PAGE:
Date Awarded

Summer 2017

Document Type


Degree Name

Doctor of Philosophy (Ph.D.)




Paul Mapp

Committee Member

Joshua Piker

Committee Member

Ronald Schechter

Committee Member

Bruce Campbell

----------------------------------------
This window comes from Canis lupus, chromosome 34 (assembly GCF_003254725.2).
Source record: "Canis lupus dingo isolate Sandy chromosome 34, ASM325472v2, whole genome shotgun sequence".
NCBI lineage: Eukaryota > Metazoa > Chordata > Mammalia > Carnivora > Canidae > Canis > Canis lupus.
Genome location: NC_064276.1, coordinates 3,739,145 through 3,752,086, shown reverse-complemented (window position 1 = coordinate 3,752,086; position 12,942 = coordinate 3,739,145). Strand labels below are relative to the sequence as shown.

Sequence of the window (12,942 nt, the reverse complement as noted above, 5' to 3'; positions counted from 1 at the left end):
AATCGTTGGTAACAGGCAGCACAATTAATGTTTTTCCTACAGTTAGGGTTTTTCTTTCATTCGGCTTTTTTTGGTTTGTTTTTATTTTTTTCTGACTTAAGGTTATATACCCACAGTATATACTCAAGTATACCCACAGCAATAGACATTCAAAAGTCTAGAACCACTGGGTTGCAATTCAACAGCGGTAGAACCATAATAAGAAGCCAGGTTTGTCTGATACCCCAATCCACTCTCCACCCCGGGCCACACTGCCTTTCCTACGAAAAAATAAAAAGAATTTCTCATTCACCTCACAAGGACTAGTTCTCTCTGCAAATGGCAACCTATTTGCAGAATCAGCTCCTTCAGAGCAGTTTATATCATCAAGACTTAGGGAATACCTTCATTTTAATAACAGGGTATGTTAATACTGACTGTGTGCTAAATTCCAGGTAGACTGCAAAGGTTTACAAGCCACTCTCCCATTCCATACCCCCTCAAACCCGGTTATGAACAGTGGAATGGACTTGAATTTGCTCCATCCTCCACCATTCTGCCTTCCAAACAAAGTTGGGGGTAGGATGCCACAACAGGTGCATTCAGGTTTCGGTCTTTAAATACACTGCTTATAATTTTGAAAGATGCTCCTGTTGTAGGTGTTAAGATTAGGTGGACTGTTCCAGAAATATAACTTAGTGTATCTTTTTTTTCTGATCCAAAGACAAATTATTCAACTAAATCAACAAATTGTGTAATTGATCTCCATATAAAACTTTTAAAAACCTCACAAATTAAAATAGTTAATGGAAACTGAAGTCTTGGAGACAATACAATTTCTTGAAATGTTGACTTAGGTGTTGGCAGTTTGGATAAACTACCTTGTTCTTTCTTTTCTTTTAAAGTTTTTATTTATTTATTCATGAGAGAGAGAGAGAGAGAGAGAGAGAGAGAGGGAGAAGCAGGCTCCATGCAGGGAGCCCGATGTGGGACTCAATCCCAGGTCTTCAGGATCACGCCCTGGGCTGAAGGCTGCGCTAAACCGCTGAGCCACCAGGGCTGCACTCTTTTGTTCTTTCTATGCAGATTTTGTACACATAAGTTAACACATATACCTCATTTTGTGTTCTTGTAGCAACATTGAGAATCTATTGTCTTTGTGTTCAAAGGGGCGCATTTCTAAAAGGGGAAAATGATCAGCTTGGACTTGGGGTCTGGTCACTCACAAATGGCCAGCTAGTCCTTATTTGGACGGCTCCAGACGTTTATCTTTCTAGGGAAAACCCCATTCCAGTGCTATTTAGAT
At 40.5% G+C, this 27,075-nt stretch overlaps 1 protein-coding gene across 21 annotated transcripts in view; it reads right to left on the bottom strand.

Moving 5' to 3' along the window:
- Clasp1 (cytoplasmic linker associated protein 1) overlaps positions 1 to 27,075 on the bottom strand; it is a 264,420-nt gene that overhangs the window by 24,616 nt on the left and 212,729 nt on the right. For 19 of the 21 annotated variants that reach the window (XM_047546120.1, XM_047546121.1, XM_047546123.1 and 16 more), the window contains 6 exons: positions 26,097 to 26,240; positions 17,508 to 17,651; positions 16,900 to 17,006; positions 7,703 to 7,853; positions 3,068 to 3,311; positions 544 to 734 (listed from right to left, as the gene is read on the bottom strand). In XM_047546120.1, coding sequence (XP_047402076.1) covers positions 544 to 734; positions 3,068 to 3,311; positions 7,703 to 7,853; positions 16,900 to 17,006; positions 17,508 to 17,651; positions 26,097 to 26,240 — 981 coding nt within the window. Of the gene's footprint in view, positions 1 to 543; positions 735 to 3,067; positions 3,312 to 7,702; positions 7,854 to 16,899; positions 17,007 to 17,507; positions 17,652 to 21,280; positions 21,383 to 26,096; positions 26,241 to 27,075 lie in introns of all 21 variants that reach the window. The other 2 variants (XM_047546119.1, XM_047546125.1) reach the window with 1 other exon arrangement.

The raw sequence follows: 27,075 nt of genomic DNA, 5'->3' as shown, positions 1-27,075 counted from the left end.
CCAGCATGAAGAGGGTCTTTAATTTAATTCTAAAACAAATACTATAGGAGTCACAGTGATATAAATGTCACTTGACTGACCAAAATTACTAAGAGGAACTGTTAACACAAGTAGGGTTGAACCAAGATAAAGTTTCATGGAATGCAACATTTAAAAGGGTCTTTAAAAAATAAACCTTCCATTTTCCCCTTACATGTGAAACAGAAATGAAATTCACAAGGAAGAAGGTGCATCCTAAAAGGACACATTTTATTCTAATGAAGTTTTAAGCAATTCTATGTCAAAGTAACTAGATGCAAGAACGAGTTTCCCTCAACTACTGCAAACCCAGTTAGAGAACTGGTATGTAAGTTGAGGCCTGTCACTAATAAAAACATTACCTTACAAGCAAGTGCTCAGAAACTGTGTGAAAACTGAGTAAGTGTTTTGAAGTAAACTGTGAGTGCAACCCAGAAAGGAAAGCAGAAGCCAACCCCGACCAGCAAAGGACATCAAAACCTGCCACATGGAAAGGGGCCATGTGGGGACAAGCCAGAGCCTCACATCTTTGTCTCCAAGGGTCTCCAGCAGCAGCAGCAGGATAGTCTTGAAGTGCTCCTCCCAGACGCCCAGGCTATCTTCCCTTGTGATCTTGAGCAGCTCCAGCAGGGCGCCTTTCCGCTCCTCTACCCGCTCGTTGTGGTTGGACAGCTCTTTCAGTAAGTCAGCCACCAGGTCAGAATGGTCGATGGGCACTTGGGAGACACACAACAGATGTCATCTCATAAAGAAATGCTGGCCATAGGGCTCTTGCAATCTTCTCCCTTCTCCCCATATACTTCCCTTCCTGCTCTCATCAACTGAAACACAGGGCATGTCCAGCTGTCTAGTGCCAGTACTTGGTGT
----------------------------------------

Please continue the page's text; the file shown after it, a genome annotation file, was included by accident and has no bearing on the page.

This dissertation is an analysis of the political chaos in New York in the second half of the 1600s and the effect that had on the Dutch-identified population there, specifically the development of a distinct New York Dutch ethnicity. The ultimate conclusion of this dissertation is that political turmoil in New York from 1664 through the early years of the eighteenth century, turmoil brought about largely by events in England and continental Europe, caused a split in the Dutch population. One part of that community developed a new identification as a distinct people, a New York Dutch ethnicity. Another part did not embrace this new definition of what it meant to be Dutch in New York and were driven from the community. Two main threads of inquiry are followed. First is the relationship between political events in England and continental Europe and those in New York. From the 1664 English Conquest of the Dutch colony of New Netherland onward, New Yorkers were forced into a reactive stance, with their political reality adjusting to events in England, the Netherlands, and Europe far more so than they were able to act autonomously or influence events on the other side of the Atlantic. Second is change within the Dutch-identifying community and the identities of people in New York due to the political events of the era. There was no strong sense of Dutch nationalism or ethnicity in New Netherland at the time of the 1664 English Conquest, and only subsequent political events in the colony caused a New York Dutch ethnicity to emerge. This ethnic identification distinguished the Dutch New Yorkers not only from English-identifying fellow colonists but also from people in the Netherlands. These two threads are analyzed in light of theories of ethnicity and change in ethnic communities developed by scholars studying later eras of history, using the questions and analytical methods of these theories to study changes in the identities of Dutch and Dutch-affiliated New Yorkers brought about by the political turmoil of the era. This analysis is about the Dutch community, but the ideas presented are clarified and illustrated through a focus on the lives of two men often at the center of the political chaos and other changes in the colony, Nicholas Bayard and Jacob Leisler. These two men were involved in all the important political events of their city and colony, most often on opposite sides. They became driving forces in the ultimate split of the Dutch community that was largely brought about by a 1689 uprising of the militia of New York City against the English-appointed government officials in the colony. Bayard was a member of the government while Leisler rose to lead the oppositional movement that came to be called Leisler's Rebellion. By the end of Leisler's time as de facto head of the government in New York and many years of political feuding that followed, Bayard's personal identity no longer aligned with the New York Dutch ethnicity that had emerged, thus making him one of those driven from the community, while Leisler in memory became the martyr around which the new identification coalesced.




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